The Troublemaker

illus. by Lauren Castillo. 48p. Clarion. Jun. 2014. Tr $16.99. ISBN 9780547729916. LC 2012039686.
PreS-Gr 1—A mischievous and very bored boy decides to pilfer his sister's stuffed bunny for his pirate game. Chastised by his mom, he decides to play nicely with his toy raccoon. Too bad he doesn't look around, because some mysterious troublemaker begins to skulk off with the children's toys. Sharp-eyed readers will notice the work of a hoarding real raccoon. The final straw is when the thief steals the boy's blanket overnight. When he awakens, he spots the raccoon surrounded by his belongings asleep in a tree—"What a troublemaker!" The full-color pen-and-ink art, compiled digitally, features strong black lines, silhouettes, and a playful variety of perspectives to follow the action. The use of shadows and illustrations glimpsed through circles (as if readers are peeking in) create a sense of suspense. Hands, paws, toys, and characters pop in and out of the page edges, lending a playful immediacy to the plot. The antics of the raccoon and having the tables turn on the boy helps him understand his sister's feelings of loss and weave a subtle lesson into the bright clever plot.—Marge Loch-Wouters, La Crosse Public Library, WI
The narrator kidnaps his sister's stuffed rabbit, lashes it to his toy boat, and sets it sail on the lake. The boat capsizes, and sister and mom are angry; later when the bunny disappears--again!--they understandably suspect the narrator. (Readers will see that a wild raccoon is the real culprit.) With boldly rendered spreads, the book is at once handsome and child friendly.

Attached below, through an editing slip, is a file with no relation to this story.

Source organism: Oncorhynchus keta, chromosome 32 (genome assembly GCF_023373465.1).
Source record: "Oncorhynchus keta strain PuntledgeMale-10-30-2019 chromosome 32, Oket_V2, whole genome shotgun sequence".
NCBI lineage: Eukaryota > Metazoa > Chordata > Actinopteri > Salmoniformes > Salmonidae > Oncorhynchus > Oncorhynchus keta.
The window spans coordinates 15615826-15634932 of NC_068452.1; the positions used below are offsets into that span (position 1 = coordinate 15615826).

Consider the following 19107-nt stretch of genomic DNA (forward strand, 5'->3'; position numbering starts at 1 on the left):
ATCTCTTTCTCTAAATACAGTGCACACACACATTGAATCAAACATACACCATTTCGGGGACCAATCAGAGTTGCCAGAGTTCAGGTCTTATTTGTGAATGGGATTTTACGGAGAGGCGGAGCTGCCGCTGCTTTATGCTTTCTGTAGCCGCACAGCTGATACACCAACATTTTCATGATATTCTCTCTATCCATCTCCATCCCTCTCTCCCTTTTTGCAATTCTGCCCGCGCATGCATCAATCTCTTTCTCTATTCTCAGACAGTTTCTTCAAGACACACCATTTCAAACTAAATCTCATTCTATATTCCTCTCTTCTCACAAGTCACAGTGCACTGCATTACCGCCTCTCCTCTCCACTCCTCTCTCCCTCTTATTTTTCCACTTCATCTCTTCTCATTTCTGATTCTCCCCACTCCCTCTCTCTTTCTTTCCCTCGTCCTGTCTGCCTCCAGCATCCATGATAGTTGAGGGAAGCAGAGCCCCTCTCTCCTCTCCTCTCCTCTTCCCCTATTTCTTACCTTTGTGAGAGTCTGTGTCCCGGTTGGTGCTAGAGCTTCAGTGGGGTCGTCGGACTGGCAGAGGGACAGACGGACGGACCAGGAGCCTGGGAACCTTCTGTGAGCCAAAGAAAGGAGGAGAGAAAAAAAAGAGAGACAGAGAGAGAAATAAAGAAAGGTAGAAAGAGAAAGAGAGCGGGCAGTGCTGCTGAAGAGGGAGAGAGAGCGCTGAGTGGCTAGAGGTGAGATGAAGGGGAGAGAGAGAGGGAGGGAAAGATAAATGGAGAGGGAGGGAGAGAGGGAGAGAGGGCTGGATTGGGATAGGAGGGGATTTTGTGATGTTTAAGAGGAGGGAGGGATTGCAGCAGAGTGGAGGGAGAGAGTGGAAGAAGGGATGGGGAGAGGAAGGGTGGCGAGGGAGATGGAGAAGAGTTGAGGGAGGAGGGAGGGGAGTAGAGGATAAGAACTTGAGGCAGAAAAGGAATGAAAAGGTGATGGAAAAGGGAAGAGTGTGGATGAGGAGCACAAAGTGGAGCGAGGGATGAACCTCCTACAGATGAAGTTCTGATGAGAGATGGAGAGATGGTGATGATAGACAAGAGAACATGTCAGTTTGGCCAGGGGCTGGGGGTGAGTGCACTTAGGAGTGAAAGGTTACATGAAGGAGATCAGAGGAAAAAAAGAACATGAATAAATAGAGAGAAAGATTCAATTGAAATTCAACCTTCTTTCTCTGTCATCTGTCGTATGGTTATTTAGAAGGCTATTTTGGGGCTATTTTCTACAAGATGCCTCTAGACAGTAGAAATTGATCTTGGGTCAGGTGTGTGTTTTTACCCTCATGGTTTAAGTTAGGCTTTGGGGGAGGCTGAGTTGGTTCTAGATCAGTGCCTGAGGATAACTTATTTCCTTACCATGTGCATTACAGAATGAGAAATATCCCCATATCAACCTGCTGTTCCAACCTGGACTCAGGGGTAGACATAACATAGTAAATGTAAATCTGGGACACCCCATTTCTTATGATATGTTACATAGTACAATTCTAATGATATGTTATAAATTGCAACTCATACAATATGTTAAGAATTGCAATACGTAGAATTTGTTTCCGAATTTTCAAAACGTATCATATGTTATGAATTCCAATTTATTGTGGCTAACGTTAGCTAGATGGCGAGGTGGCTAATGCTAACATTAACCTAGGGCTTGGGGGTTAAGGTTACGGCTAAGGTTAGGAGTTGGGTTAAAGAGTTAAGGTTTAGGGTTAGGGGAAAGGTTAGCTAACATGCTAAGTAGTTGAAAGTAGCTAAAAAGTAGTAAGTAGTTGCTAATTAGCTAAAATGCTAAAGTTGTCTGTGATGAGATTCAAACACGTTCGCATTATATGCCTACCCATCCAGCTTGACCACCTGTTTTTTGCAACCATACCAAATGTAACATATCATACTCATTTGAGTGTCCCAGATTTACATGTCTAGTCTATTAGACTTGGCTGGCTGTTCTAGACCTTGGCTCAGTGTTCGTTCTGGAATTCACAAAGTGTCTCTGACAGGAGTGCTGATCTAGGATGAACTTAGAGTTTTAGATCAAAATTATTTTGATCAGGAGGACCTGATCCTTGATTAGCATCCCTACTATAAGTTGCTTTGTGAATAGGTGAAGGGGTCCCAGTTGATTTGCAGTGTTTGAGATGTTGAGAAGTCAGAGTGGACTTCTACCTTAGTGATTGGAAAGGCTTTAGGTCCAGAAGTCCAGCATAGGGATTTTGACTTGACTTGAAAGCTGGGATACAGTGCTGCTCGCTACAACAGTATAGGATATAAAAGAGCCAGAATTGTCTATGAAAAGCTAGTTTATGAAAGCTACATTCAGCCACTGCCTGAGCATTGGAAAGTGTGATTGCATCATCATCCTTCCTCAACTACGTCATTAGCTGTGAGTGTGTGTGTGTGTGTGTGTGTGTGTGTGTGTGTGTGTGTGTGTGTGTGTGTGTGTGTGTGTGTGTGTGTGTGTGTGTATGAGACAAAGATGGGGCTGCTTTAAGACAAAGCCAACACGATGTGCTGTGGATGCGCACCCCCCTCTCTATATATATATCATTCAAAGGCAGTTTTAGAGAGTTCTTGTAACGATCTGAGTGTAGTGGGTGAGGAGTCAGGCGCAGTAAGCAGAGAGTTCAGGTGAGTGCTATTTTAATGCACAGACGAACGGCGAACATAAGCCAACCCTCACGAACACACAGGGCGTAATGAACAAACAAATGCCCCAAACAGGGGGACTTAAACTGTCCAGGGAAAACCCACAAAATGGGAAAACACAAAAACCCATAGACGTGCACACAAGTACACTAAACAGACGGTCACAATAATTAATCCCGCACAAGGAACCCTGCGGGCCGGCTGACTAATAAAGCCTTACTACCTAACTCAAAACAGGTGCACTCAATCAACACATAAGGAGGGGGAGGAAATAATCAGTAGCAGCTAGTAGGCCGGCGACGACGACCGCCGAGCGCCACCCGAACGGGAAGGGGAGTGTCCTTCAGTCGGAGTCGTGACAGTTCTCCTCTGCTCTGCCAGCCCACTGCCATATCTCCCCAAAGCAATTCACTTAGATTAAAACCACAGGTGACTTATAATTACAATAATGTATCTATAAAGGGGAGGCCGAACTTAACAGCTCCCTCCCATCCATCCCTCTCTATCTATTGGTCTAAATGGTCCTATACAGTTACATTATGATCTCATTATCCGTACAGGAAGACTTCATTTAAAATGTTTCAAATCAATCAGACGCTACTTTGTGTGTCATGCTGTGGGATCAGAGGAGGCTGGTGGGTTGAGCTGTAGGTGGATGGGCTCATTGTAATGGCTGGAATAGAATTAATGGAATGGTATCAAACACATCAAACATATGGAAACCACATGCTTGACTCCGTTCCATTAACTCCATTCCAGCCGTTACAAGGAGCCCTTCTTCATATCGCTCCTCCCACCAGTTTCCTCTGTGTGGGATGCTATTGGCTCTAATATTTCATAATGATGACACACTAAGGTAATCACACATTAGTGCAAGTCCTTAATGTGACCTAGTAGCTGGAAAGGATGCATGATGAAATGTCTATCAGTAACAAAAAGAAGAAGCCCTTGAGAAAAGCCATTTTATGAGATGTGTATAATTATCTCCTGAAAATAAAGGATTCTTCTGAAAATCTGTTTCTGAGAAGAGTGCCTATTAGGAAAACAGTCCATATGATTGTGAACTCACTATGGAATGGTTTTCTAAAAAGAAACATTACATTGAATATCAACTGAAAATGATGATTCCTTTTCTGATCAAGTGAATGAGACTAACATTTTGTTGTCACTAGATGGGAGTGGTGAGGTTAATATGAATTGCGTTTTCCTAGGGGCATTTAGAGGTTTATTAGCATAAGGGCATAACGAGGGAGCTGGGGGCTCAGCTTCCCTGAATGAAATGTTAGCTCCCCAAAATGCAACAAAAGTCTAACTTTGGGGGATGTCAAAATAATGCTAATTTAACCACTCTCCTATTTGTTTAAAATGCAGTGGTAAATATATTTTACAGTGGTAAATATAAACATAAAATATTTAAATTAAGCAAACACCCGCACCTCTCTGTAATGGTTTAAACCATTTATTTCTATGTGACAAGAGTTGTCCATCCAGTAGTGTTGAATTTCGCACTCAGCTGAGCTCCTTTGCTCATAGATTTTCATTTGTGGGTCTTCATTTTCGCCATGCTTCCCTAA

While his parents tend garden and his sister plays tea party, the young narrator is bored. Seizing his wooden pirate's sword, he kidnaps his sister's stuffed rabbit, lashes it to his toy boat, and sets it sail on the lake. When the boat capsizes, his sister and mom are angry; later on, when the bunny disappears -- again! -- they understandably suspect the narrator. Readers will see that a wild raccoon is the real culprit, as it snatches not only the wet rabbit but also several other toys, including Rascal, the boy's stuffed raccoon. Come morning this second troublemaker (the wild raccoon) is found snoozing in a tree with his loot, affording troublemaker number one (the narrator) the chance to rescue his sister's beloved bunny. In Castillo's boldly rendered spreads (pen and ink, acetone transfer, digitally compiled), heavy lines define dramatic night tones or active, expressive figures touched with soft, sunlit colors; occasional pages in silhouette add variety. At once handsome and child friendly, this is a good conversation starter for storytimes. joanna rudge long

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